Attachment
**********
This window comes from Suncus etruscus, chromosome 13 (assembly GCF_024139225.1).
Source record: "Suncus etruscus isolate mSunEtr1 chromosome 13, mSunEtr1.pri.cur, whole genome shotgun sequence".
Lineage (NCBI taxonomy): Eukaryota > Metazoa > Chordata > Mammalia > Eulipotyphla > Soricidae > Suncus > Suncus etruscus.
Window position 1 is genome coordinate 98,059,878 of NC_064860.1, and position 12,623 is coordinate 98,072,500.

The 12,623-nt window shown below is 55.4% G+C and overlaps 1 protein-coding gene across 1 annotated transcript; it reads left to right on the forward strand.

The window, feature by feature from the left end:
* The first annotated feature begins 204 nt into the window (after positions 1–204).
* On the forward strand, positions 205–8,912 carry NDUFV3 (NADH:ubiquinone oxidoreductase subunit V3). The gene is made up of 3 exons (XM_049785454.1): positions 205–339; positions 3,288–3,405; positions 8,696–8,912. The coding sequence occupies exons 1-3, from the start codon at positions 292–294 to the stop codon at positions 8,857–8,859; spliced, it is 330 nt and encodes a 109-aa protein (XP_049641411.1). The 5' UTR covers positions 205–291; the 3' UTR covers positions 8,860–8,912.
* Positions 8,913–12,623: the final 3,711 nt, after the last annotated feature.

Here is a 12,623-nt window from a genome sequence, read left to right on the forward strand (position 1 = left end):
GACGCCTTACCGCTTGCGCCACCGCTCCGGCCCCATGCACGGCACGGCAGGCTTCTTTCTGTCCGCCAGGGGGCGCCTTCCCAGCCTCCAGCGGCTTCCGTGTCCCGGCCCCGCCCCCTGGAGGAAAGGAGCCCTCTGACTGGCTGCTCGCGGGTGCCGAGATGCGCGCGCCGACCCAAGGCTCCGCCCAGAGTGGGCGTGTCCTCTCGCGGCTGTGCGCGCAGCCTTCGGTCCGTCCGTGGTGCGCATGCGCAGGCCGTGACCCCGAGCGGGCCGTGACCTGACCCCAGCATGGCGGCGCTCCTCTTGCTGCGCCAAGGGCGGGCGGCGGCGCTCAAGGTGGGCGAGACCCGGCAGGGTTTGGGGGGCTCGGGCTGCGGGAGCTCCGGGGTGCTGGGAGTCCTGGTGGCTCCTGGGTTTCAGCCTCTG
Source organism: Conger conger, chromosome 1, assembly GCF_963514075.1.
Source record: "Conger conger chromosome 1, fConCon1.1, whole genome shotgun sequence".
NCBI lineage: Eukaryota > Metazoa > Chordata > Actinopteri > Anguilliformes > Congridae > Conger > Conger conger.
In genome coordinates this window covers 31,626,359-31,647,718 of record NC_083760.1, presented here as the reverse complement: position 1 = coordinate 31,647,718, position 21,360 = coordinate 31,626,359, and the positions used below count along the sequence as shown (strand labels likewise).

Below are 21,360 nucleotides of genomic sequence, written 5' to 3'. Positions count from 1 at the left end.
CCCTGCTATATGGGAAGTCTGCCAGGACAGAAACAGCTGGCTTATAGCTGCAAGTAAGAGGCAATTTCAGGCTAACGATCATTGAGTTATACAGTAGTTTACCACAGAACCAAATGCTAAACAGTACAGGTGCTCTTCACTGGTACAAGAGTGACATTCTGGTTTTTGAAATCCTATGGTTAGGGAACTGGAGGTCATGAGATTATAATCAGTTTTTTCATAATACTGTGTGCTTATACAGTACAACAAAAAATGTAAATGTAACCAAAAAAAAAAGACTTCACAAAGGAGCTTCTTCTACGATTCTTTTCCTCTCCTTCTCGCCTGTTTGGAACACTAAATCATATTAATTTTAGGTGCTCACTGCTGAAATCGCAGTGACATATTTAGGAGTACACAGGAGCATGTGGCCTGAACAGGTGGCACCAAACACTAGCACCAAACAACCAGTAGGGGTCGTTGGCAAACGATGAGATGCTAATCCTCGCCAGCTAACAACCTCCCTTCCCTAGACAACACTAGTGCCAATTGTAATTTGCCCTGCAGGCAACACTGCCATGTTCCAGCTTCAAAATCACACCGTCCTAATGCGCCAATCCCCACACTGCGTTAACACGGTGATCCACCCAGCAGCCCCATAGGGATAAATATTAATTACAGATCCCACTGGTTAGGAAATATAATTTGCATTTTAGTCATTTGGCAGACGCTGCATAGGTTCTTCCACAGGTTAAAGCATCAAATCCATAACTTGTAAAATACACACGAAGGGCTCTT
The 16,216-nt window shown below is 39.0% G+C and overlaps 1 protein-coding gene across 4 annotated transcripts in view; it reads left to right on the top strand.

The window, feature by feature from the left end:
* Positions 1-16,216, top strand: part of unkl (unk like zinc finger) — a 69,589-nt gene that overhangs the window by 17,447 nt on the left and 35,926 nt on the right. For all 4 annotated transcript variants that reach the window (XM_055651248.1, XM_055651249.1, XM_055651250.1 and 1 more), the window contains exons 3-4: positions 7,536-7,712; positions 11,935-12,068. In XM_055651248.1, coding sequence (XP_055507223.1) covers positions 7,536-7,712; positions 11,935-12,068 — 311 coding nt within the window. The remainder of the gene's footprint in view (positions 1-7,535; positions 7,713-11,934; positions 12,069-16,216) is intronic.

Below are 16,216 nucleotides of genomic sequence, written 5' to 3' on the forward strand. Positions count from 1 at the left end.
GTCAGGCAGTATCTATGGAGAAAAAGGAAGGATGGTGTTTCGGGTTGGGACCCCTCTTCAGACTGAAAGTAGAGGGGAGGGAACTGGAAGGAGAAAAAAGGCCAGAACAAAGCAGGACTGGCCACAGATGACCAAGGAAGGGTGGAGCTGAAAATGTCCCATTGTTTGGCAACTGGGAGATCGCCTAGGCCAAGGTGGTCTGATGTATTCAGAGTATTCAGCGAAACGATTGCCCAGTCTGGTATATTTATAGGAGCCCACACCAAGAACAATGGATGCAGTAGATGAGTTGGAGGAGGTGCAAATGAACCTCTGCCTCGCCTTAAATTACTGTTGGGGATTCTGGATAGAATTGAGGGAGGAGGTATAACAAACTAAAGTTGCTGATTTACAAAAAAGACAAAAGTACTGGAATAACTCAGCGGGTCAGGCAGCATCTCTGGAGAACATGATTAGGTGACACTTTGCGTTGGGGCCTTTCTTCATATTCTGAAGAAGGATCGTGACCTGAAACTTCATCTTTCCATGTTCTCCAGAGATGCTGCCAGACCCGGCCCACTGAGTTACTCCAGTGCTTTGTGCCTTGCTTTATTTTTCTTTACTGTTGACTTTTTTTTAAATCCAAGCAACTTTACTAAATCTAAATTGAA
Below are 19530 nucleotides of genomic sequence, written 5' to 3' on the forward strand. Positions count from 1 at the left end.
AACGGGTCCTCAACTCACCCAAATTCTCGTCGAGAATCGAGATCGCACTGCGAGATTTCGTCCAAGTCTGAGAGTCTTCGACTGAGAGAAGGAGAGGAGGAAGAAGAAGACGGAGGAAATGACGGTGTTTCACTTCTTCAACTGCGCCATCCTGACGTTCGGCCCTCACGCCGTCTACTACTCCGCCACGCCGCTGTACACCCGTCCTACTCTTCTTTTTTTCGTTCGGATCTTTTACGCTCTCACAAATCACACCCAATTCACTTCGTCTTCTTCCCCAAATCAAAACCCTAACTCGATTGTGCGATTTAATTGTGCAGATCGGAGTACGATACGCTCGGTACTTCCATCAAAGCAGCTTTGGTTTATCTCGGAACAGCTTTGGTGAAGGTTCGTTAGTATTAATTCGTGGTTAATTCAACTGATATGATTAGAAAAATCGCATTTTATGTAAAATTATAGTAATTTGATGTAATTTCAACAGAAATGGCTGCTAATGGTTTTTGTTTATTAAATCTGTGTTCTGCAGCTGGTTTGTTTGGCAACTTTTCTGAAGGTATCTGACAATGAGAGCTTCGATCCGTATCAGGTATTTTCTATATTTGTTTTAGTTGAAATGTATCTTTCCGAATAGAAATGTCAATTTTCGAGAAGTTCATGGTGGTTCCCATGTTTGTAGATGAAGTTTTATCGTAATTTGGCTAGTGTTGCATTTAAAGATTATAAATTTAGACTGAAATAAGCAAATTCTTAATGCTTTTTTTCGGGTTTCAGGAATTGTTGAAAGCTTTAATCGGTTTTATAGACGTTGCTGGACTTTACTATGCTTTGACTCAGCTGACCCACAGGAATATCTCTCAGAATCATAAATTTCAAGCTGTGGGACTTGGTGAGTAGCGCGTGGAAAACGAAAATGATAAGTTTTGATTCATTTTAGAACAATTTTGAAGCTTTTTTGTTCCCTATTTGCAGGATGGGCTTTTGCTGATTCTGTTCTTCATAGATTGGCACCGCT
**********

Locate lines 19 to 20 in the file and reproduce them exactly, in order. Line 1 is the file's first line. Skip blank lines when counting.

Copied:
The window, feature by feature from the left end:
* Positions 1-16,216, top strand: part of unkl (unk like zinc finger) — a 69,589-nt gene that overhangs the window by 17,447 nt on the left and 35,926 nt on the right. For all 4 annotated transcript variants that reach the window (XM_055651248.1, XM_055651249.1, XM_055651250.1 and 1 more), the window contains exons 3-4: positions 7,536-7,712; positions 11,935-12,068. In XM_055651248.1, coding sequence (XP_055507223.1) covers positions 7,536-7,712; positions 11,935-12,068 — 311 coding nt within the window. The remainder of the gene's footprint in view (positions 1-7,535; positions 7,713-11,934; positions 12,069-16,216) is intronic.